Jeffrey Eugenidies’ Oprah and Pulitzer-endorsed Middlesex (2002) novel has a title that starts like a Victorian classic, but the page-turning epic weaves a semi-traditional tale of immigration with a modern one of gender identity. His new novel, The Marriage Plot also looks backward and forward, set in a time just before cell phones and CDs but still full of change. When you’re just getting out of college, all eras seem tumultuous.
When we meet Madeleine Hanna, she’s recovering from a drunken night and ill-advised sexual encounter. It’s her graduation day at Brown University, sometime in the 1980s, and her difficulty maneuvering the last days of her college career are a sign of the awkwardness of handling a young adult life. But if this is a coming of age tale it is more than just an arc of why is my body changing, but how is my mind developing, and how do I reconcile tradition with the modern world?
The titular plot refers to Madeleine’s senior thesis, which studies the arc of many a 19th century novel. Does the study of stories about love turn love into a studied, passionless thing? Eugenidies models his novel and guides his characters by the primary sources of her studies, but ironic distance is not the goal. The reader is genuinely involved in Madeleine’s choice between lovers, and the reader’s natural disposition may lead them to favor one or the other. Glimpses at the level of discourse in her class work–which involve both potential suitors–mirror the conflict in her life: Mitchell’s more patient, considered thought, and Leonard’s instant brilliance. But neither the novel’s heroine nor her contrasting suitors just types (although the elders among them are not nearly so well-drawn).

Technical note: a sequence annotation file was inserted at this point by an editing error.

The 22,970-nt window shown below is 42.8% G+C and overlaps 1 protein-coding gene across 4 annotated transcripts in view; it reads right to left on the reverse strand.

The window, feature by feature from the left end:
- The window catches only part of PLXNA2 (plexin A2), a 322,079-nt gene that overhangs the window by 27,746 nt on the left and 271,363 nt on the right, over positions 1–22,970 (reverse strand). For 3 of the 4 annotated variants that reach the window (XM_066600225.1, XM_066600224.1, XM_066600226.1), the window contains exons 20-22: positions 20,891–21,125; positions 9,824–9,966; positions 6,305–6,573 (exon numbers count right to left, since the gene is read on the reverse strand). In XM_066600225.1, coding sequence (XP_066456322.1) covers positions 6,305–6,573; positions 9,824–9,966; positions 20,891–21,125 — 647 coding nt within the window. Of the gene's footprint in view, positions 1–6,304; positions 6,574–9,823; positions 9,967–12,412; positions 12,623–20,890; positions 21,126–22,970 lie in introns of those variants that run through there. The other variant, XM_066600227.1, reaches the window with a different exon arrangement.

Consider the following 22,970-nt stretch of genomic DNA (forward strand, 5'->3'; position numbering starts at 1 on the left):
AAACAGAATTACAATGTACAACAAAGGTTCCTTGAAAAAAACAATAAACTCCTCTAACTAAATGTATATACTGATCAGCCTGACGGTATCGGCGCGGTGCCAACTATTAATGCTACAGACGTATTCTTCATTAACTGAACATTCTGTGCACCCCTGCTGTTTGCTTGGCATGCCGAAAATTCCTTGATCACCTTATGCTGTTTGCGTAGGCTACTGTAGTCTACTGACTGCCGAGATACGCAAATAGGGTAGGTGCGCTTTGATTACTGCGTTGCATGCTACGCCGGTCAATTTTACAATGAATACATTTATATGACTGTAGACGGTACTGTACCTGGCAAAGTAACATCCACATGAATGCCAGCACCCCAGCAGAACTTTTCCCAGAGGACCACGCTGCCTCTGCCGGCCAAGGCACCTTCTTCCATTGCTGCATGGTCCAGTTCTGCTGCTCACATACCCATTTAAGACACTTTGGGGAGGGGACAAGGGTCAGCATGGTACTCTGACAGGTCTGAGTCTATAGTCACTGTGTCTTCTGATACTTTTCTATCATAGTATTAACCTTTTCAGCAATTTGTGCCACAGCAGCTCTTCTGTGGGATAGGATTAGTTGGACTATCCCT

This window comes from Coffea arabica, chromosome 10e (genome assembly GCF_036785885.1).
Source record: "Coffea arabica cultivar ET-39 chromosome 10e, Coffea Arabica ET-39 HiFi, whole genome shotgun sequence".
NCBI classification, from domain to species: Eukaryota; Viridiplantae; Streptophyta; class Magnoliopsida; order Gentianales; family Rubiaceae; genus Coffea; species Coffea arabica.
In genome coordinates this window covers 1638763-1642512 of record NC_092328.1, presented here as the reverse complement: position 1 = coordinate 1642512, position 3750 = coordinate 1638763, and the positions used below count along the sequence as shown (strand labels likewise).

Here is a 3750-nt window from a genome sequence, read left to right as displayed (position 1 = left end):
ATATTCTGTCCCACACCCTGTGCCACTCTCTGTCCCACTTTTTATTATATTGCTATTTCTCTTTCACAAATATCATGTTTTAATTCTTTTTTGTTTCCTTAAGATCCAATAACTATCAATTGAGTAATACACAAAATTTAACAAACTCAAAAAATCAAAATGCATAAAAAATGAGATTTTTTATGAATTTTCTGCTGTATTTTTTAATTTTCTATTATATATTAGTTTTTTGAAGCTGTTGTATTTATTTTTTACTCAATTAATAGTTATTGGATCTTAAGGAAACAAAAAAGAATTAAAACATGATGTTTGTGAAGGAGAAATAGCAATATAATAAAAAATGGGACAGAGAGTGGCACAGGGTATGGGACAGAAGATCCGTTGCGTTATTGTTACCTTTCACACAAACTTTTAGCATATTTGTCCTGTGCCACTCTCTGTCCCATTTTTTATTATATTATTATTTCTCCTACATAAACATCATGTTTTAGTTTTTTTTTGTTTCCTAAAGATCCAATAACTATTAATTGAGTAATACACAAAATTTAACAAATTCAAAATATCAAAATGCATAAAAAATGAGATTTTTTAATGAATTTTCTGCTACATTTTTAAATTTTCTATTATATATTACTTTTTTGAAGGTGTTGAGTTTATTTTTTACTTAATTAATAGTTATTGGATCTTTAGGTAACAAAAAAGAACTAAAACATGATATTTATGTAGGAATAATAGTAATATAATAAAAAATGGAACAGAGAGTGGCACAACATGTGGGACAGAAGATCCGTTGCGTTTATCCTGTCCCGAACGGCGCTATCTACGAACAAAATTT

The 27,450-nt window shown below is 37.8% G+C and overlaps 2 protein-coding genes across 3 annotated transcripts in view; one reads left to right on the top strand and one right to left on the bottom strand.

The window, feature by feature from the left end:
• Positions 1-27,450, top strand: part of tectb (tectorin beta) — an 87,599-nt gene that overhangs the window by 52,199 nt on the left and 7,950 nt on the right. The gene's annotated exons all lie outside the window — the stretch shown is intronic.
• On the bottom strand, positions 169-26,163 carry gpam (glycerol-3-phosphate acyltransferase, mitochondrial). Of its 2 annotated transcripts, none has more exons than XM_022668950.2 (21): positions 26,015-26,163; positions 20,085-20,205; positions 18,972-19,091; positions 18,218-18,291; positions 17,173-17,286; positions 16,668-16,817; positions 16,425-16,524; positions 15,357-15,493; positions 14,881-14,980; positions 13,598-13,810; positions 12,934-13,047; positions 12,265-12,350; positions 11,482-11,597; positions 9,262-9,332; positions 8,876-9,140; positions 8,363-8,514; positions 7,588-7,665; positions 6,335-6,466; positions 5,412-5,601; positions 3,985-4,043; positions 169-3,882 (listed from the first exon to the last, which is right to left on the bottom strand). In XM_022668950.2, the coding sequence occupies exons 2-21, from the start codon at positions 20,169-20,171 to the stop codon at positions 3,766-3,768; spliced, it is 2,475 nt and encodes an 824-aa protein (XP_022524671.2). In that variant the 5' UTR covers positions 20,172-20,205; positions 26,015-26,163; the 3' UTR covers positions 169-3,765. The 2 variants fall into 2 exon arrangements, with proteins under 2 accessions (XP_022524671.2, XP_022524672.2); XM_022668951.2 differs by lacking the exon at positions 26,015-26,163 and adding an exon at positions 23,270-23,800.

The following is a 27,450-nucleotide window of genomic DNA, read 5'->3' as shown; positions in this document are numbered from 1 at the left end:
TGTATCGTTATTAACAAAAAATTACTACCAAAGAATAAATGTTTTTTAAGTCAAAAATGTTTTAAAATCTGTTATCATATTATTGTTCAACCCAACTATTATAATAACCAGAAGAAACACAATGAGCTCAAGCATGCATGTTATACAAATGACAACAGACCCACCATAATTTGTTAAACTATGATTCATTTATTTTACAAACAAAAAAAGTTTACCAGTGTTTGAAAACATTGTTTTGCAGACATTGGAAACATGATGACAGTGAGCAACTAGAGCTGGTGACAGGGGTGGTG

If you were to recommend to me a college-campus love triangle melodrama of ideas, I would quickly look the other way. But this avoids the pitfalls of many campus novels by the engaging conflicts of its major characters, who form a triangle of those ideas as well as love: Leonard, the golden boy with a brilliant scientific mind but mental setbacks; and Mitchell, the more introspective and spiritual scholar who considers converting to Catholicism. The spiritual life is treated with some skepticism but also with respect, and the book is likely to inspire the kind of heated arguments its characters make.
The Marriage Plot may not have the scope or ambition of his prizewinner, but it’s a worthy successor. It’s a mirror of the times that suggests that its struggles of love and philosophy never change.